Insect Management

There are a number of insects considered to be pests of faba beans: grasshoppers, lygus bugs, blister beetle, aphids, and pea leaf weevil. Below is a description of these insect pests and control methods. 

Table 8. Insecticide Products Registered for Use in Faba Beans

Grasshoppers

Grasshoppers can be a major pest of faba beans. There are more than 80 species of grasshoppers on the prairies but only three species threaten faba beans. These three pest grasshoppers generally favour faba bean foliage and will feed on faba beans even when other food sources are available.

The three species of grasshopper that threaten faba beans are: Melanoplus bivittatus (Two-striped grasshopper), Melanoplus packardii (Packard grasshopper), and Melanoplus sanguinipes (Migratory grasshopper). They are all spur-throated and have a spine below the head. The first adult grasshoppers that appear on the prairies by late May are not typically pests. 

No economic thresholds have been established for faba beans.

If grasshopper control is required based on numbers sufficient to cause economic damage, the optimal insecticide timing is when nymphs are at the third instar stage, which is usually about mid-June. In the vegetative stage of the crop it is the defoliation by grasshoppers that are a concern. As the plants develop to reproductive stages the buds and pods can be affected by grasshoppers and infestations can effect pod formation, seed development, and ultimately yield.

It is critical to apply only insecticides registered for use in faba beans and to respect the pre-harvest interval (PHI) of the insecticide selected to maintain crop marketability. All grasshoppers are susceptible to pyrethroids, certain organophosphate insecticides, and carbamate insecticides.

Lygus Bugs 

Lygus bugs can cause quality loss in faba beans, as they will move into the crop after other crops have matured and feed by using their sucking mouth parts to make pin holes in the seed coat.

Lygus bug infestations have posed a significant threat to profitable faba bean production in Alberta due to the extensive acres of canola. As canola is harvested first, the lygus bugs move into the still green faba bean fields and damage seeds in the developing pods. Human consumption faba beans have a very low tolerance for lygus bug damage (<1% for Grade No.1).              

Caragana or Blister Beetle

Three species of caragana or blister beetle will attack faba beans. Blister beetles often attack faba beans in swarms, but generally in small patches within the field. They usually do not feed for very long before moving elsewhere. Therefore, control measures are difficult to employ and there are no established action thresholds for faba beans.

Leafhoppers

(Potato leafhoppers) are the vector insect for aster yellows of faba beans, but are also a sucking insect. Aster yellows is rarely yield limiting in faba beans. Faba bean damage from leafhoppers can consist of distorted growth and plant stunting. Populations mainly blow in from the southern United States, but there are also small native overwintering populations.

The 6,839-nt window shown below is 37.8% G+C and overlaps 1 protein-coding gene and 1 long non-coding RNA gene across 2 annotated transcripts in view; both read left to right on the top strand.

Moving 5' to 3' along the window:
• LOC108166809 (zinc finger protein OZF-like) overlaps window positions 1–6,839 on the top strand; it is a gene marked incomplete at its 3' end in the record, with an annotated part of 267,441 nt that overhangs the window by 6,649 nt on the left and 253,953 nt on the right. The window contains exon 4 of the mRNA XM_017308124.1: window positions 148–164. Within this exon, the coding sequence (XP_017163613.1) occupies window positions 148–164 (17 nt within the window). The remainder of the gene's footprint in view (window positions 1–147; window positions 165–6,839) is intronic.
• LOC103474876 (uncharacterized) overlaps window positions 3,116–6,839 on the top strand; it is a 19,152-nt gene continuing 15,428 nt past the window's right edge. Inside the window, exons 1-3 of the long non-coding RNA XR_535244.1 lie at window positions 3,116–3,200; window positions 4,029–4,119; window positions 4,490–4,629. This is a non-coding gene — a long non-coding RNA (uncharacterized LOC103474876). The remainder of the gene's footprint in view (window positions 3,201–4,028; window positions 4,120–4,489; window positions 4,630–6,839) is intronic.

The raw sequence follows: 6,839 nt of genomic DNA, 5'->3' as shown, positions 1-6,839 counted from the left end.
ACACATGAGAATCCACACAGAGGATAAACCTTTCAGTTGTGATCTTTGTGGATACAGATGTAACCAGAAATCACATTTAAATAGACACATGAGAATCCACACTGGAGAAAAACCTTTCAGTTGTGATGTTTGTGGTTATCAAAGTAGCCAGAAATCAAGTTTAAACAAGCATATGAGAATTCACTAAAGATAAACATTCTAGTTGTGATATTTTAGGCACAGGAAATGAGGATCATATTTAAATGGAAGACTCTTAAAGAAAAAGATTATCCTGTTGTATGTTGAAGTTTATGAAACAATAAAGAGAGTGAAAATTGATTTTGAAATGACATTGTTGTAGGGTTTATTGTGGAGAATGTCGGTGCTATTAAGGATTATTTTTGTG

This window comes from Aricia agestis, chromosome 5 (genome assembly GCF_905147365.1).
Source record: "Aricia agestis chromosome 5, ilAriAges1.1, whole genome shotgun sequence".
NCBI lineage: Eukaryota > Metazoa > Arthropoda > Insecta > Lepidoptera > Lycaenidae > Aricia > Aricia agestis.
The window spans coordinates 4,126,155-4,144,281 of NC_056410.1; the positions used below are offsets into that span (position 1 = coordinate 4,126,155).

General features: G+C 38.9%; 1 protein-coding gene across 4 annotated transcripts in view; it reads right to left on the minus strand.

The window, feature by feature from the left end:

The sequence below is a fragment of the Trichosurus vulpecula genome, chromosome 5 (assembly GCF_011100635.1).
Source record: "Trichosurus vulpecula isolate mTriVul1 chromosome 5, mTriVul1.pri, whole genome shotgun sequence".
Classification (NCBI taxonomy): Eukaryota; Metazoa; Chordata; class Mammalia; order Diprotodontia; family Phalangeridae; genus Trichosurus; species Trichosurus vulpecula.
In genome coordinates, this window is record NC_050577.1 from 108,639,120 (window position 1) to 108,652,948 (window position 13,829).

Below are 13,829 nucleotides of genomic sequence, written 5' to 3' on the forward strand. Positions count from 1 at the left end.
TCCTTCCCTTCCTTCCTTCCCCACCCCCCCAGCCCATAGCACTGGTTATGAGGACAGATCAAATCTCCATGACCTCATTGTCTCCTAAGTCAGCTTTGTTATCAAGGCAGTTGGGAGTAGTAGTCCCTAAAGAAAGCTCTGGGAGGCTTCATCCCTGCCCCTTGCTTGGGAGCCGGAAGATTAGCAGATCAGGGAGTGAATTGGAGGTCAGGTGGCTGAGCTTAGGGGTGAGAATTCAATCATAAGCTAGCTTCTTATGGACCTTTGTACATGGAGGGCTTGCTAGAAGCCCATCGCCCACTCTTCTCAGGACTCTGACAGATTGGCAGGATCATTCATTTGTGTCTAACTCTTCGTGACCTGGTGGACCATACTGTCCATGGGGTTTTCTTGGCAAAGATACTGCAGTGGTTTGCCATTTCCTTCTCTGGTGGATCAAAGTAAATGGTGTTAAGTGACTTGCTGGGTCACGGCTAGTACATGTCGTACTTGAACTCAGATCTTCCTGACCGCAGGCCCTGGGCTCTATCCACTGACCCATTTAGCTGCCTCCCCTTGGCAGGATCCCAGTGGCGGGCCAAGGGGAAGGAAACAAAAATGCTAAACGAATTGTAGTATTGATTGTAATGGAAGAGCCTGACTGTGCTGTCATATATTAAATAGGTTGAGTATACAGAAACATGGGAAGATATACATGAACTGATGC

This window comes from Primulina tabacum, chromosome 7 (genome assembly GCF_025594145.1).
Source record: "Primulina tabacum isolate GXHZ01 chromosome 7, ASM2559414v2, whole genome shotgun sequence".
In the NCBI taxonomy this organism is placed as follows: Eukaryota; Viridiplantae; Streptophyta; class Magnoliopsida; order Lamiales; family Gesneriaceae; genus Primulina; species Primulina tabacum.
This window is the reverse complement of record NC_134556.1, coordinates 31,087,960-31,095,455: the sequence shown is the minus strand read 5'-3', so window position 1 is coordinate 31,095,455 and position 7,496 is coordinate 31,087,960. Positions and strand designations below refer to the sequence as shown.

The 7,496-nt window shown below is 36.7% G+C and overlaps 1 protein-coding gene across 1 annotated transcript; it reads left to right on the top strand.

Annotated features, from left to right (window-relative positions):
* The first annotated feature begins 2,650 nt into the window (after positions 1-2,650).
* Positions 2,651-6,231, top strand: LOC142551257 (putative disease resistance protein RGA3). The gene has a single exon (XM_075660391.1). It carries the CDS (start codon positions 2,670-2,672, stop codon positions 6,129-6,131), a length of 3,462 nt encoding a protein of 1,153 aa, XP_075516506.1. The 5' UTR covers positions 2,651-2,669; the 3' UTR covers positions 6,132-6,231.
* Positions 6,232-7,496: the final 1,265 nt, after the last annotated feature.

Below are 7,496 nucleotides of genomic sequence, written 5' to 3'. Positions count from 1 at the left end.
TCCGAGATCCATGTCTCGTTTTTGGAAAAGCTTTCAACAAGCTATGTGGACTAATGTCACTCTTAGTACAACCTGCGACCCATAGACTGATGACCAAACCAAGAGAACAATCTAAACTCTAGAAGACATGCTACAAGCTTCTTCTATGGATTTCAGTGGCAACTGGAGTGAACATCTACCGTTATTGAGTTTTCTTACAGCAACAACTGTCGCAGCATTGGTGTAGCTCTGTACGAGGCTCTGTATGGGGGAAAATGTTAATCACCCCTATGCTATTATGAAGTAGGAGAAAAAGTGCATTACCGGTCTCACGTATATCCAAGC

Aphids (Pea Aphids)

The pea aphid adult is small, about 4 mm (0.15 in) long, light green, and long-legged. The insect may be wingless or have prominent, translucent wings. Although pea aphids rarely survive winter in Saskatchewan, they may overwinter as an egg attached to the stems or leaves of alfalfa or clover. The eggs hatch in early spring and the young aphids feed on the newly emerged alfalfa or clover plants. During May and June, a new generation develops wings and with the aid of wind currents, fly to faba bean fields. The majority of aphids in faba bean fields are blown in on warm southerly winds from the United States in June or early July. The pea aphid weakens the plant by sucking its sap and is responsible for transmitting viral diseases. See Table 8 for insecticide control options.

Pea Leaf Weevil

Pea leaf weevil (Sitona lineatus) is a new and major threat in peas and faba bean. The main concern is larvae feeding on the nitrogen fixing nodules. Feeding results in characteristic leaf notches. Fortunately pea and faba bean seedlings can tolerate leaf notching and will usually recover unless there is very heavy feeding pressure.

The proportion of seedlings with terminal leaf damage (i.e. leaf notches) provides an adequate indication of overall plant damage, and to some extent, potential yield losses. It is therefore recommended to inspect the average feeding damage on the terminal first leaf in 10 seedlings, five along the perimeter of the field, and five within the field. The action threshold for control is 30 per cent damaged seedlings.

In the spring pea leaf weevil adults fly to legume fields where females lay eggs near the base of host plant. Larvae feed on rhizobium nodules. At maturity, larvae pupate in the soil and adults emerge to feed on leaves until late summer. Adults overwinter in field margins or in alfalfa. Fortunately, there is no evidence of Sitona lineatus overwintering in stored grain.

Pea leaf weevils are spreading outwards from the Southwest corner of Saskatchewan and are a pest to watch for.

Where yield loss occurs, is a primarily a result of the larvae feeding on the rhizobium nodules reducing nitrogen to the crop. Seed treatments are the only available control for larvae feeding in faba bean. Control products currently registered for pea leaf weevil control in faba beans include seed treatments from the insecticidal group neonicotinoids (Table 8).

Other Pests

Cutworms and wireworms can attack a wide variety of crop species and may attack faba beans. However, faba beans are very resilient as they have growing points near the seed that enables the plant to regrow following below ground insect feeding on the emerged or emerging seedling. Under high risk situations or where insect pressure is severe there are insecticides registered for use in faba beans (Table 8).